The conventional wisdom is that politicians aren't influenced by what the late George Wallace called "pointy-headed intellectuals." The recent death of Harvard political scientist Samuel P. Huntington is a reminder that the opposite is often the case. Scholars do influence the "real world" of politics -- for both good and ill.
Huntington will be remembered most for two influential ideas. One was his assertion, in a 1993 article in Foreign Affairs and also in a book, that international conflict increasingly was being driven not by economics or ideology but by the "fault lines between civilizations," including the split between Western and Islamic cultures. That view informed the Bush administration's declaration of war on "Islamic fascism.”
President Bush was Huntington's thesis that unchecked immigration, especially from Mexico, threatened to transform the U.S. into a bilingual society. Huntington's doomsaying in a 2004 book was disputed by research showing that proficiency in English increased among the children and grandchildren of Mexican immigrants. Even so, his argument retains more currency than it deserves in the debate over immigration's cultural consequences.
Huntington isn't the first intellectual to influence government policy. The bipartisan post-World War II policy of containing, rather than seeking to overthrow, the Soviet Union had its genesis in a 1947 Foreign Affairs article by George Kennan, drawing on his diplomatic experience in Moscow. President Reagan's policy of resisting leftist movements in Central America echoed a 1979 article by Jeane Kirkpatrick -- later Reagan's envoy to the United Nations -- contending that right-wing autocracies were likelier than revolutionary leftist regimes to evolve into democracies. Two bipartisan domestic initiatives -- welfare reform and community policing -- were drawn from the academy as well. Charles Murray's 1984 book, "Losing Ground,” argued that benefits for the poor perpetuated a culture of dependency -- a thesis that President Clinton endorsed. Los Angeles and its police chief, William J. Bratton, owe much to George L. Kelling's and James Q. Wilson's 1982 article, "Broken Windows,” in which they argued that inner-city residents were terrorized not only by violent criminals but also by petty crime and urban decay.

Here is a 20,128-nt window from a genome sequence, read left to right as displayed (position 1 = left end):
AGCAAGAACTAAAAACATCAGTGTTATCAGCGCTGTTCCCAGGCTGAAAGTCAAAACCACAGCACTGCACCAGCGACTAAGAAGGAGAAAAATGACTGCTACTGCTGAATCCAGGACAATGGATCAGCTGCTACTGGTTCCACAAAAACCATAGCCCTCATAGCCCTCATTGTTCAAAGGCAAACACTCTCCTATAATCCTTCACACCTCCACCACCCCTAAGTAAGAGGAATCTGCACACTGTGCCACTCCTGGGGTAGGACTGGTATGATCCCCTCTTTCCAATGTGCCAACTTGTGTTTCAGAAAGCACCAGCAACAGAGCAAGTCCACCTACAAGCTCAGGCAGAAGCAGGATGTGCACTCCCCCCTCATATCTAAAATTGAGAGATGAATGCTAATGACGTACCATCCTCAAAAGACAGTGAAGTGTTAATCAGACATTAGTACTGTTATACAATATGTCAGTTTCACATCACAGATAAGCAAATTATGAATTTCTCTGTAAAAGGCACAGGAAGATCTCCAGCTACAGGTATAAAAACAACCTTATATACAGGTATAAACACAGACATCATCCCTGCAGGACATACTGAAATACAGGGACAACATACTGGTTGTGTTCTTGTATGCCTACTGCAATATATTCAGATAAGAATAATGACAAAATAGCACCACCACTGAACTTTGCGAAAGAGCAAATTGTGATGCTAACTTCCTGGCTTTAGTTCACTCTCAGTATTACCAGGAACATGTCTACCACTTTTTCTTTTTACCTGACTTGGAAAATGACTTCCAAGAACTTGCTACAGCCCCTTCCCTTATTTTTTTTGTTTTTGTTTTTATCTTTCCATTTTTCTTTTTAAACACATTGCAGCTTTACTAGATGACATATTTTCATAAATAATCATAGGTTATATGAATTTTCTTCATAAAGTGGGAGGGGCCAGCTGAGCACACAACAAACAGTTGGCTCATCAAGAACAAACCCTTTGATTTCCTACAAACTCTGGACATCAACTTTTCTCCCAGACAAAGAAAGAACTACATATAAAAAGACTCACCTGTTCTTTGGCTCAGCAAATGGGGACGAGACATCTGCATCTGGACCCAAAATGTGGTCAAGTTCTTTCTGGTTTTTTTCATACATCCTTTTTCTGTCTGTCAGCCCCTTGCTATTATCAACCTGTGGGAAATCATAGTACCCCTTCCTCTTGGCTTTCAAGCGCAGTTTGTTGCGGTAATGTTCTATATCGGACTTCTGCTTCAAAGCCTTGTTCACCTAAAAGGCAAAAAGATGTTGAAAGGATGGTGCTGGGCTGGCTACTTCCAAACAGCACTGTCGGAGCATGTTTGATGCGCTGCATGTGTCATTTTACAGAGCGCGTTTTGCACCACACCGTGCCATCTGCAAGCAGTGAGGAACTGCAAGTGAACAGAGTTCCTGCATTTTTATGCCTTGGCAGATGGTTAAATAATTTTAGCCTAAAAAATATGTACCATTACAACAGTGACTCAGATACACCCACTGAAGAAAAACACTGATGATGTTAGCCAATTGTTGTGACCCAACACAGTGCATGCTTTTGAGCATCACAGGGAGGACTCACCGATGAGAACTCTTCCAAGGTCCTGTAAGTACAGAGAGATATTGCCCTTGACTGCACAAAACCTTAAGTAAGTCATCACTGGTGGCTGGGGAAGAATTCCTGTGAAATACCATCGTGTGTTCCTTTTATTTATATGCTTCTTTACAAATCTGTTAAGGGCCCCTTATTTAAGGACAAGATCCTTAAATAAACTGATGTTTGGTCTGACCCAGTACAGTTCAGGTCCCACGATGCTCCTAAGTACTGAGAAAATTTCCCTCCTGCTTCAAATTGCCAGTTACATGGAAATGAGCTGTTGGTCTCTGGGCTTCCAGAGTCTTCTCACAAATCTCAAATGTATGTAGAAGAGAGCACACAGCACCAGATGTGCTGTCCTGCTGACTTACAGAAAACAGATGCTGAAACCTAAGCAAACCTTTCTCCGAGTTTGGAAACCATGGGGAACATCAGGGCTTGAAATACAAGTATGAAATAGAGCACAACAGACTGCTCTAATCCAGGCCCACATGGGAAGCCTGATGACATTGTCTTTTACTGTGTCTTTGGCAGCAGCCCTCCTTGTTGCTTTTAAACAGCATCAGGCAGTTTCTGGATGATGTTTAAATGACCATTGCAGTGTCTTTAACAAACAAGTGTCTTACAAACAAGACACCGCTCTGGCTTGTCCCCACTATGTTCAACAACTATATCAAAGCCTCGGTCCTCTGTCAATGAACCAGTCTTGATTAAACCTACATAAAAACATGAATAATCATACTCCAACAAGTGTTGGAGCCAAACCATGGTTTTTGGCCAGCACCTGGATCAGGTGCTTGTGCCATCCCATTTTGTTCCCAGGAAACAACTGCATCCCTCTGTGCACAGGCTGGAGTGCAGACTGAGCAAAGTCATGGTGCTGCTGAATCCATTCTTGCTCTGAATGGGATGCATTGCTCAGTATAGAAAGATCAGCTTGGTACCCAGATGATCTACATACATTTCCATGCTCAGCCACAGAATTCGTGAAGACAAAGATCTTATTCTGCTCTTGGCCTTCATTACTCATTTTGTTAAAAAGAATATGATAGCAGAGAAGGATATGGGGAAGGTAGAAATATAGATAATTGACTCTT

Most of these theories were challenged by other academics. Some, like Kirkpatrick's, were discredited by events. But all of them proved that even public officials who aren't intellectuals rely in their decision-making -- sometimes too much -- on the life of the mind. Or as the conservative intellectual Richard Weaver put it: Ideas have consequences.